I have never been skinny. There is a common misconception that Latinas get a “free pass” to be curvy or larger, yet my experience as someone growing up in Puerto Rico has been far from that. I grew up being an awkward, chubby girl and was teased for being bigger than my female classmates. At the age of 11, I learned to loathe every aspect of my body. I hated my flabby arms, my fat rolls, my love handles, and my round face. I developed an eating disorder at that time and everyone around me encouraged it. Teachers, family members, and peers praised me for my weight loss. I had a teacher who even told me to continue to do whatever I was doing to be thin, as long as I didn’t get too skinny—meaning that losing weight this way was okay as long as I didn’t end up in the hospital. I enjoyed the control I had over my body. I liked punishing it for bringing me so much emotional pain. I starved myself and exercised until I looked like someone who was deemed acceptable by society, yet still didn’t feel confident enough.
I began to eat again and gain weight when I was 13. My mom complained about it and said that she didn’t like that I was gaining weight. People stopped praising my body. I began to receive criticism of my body again and would look at myself in the mirror and cry. I desperately wanted to look just the way I did when I had an ED. I began trying to make myself puke whenever I felt too bad about my body. I started using laxatives. I felt like I would never be able to be happy unless I was skinny. My ultimate goal in life was not to be skinny, yet I felt like I should have made it a priority so people would like me. Over the years, I had plenty of “friends” and family members point out my weight. I cannot express how many times I’ve been told “You would be perfect if you lost 20 lbs!” or ” You should diet. You need it.”
It certainly didn’t help that eating disorders became trendy in high school. Girls would congratulate one another for their weight loss, even if they knew that the weight loss was caused by unhealthy habits. The thinnest girls would be idolized and admired by the rest. The guys also seemed to prefer girls who looked like this because they resembled models. A friend once told me that the preferred body type differs in the island according to socioeconomic class. This might be true, however, I’ve seen women of different economic and social backgrounds worry about their weight to the point where they’ve taken extreme measures to live up to society’s standards. I’ve heard too many of my friends who are many sizes smaller than I am exclaim “I’m so fat!” and bully themselves into going to the gym, even when they don’t feel physically well, simply because they want to be thin.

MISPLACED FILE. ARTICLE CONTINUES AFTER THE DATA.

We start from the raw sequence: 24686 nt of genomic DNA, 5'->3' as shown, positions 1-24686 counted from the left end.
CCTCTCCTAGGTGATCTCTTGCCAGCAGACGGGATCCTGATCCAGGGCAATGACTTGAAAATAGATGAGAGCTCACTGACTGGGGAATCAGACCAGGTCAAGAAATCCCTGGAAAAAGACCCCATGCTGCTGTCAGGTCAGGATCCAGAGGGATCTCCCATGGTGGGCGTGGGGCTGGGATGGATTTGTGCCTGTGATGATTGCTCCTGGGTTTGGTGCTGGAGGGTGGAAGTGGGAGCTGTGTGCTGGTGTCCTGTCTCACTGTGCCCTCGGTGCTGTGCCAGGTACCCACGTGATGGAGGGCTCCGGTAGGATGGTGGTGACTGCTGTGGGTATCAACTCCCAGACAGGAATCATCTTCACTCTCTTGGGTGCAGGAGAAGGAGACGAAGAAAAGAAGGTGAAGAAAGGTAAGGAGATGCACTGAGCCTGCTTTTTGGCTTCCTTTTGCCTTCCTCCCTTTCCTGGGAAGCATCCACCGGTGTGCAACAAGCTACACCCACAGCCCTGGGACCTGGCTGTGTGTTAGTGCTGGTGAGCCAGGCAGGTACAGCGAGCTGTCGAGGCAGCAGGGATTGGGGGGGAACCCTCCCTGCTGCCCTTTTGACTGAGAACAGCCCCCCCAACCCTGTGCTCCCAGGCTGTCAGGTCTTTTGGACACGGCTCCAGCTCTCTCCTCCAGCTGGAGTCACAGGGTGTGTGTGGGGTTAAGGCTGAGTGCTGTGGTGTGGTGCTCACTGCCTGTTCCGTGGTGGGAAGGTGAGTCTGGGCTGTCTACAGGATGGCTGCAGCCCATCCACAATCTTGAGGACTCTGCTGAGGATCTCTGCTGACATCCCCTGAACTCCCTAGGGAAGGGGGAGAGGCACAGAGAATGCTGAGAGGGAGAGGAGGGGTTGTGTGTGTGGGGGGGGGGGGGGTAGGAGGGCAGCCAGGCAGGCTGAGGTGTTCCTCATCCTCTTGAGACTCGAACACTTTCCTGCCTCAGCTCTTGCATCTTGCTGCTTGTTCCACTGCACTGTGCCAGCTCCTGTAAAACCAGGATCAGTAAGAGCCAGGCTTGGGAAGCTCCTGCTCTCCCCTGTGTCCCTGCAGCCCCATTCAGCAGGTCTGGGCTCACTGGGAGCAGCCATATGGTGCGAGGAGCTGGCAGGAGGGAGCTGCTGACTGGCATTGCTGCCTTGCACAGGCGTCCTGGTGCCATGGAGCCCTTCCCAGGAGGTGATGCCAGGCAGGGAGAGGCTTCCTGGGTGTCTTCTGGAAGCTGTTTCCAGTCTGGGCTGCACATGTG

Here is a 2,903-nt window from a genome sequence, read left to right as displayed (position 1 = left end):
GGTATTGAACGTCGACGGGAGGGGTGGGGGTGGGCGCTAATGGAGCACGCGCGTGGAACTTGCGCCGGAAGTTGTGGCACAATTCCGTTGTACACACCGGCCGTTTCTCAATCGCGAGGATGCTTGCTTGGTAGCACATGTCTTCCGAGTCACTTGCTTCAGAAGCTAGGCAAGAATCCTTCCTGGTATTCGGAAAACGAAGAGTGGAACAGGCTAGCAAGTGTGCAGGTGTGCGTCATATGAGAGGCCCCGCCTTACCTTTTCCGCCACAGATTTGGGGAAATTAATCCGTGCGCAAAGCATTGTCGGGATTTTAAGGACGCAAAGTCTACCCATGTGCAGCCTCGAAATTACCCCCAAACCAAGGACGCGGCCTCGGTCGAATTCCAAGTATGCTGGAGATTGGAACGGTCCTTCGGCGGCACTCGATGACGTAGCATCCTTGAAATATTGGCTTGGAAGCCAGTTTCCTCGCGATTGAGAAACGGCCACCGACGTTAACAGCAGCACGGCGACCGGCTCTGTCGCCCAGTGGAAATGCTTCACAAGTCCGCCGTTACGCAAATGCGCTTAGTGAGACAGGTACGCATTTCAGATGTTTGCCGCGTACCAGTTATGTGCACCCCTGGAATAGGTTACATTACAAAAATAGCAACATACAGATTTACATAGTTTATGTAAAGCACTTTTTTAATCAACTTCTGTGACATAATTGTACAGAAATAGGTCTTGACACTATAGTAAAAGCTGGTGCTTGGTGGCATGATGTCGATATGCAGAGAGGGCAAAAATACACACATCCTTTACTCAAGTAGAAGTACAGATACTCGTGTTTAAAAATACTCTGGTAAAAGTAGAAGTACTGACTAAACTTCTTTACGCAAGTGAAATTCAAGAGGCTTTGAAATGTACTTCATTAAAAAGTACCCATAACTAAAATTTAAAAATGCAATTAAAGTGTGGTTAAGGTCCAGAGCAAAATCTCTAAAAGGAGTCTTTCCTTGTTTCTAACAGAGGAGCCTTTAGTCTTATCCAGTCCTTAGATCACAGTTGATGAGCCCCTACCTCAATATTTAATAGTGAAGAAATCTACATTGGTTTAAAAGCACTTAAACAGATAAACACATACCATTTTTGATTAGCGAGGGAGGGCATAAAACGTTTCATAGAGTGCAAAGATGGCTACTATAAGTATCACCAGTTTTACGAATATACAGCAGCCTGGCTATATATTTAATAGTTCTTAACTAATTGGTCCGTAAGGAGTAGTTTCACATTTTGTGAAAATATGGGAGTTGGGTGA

Strangely enough, I experienced being in a body positive environment for the first time when I moved to the States for college. I was surrounded by people with different body types who were not shamed by their peers. Sure, many of my friends have insecurities but the pressure to be thin wasn’t as bad as in Puerto Rico. It was refreshing to be in an environment in which I could feel more confident and wear whatever I wanted without fearing being criticized by someone. Unfortunately, while my college may have been a safe space for people of various body types, this is not typically the case.
The desire to be thin comes from the media’s constant fat shaming and promotion of the idea that thinness equals success. It is so difficult to find someone who looks like me on television, film, and magazines. I vary from sizes 8-12, according to the brand and style of clothes. Even if I’m not considered plus-sized and can buy straight-sized clothes, I’m still considered a “fatty” by society. Anyone who doesn’t fit the mold of the ideal body image is shamed. I would love to be able to love my body and feel confident. I would love to be able to love myself and proudly wear a bikini and not worry about something so trivial as having “fat” arms or a tummy that isn’t flat. All I hope for is that someday society will accept that we all have different body types and they’re not meant to look the same. Health should be a priority, not thinness, and it’s about time this changed.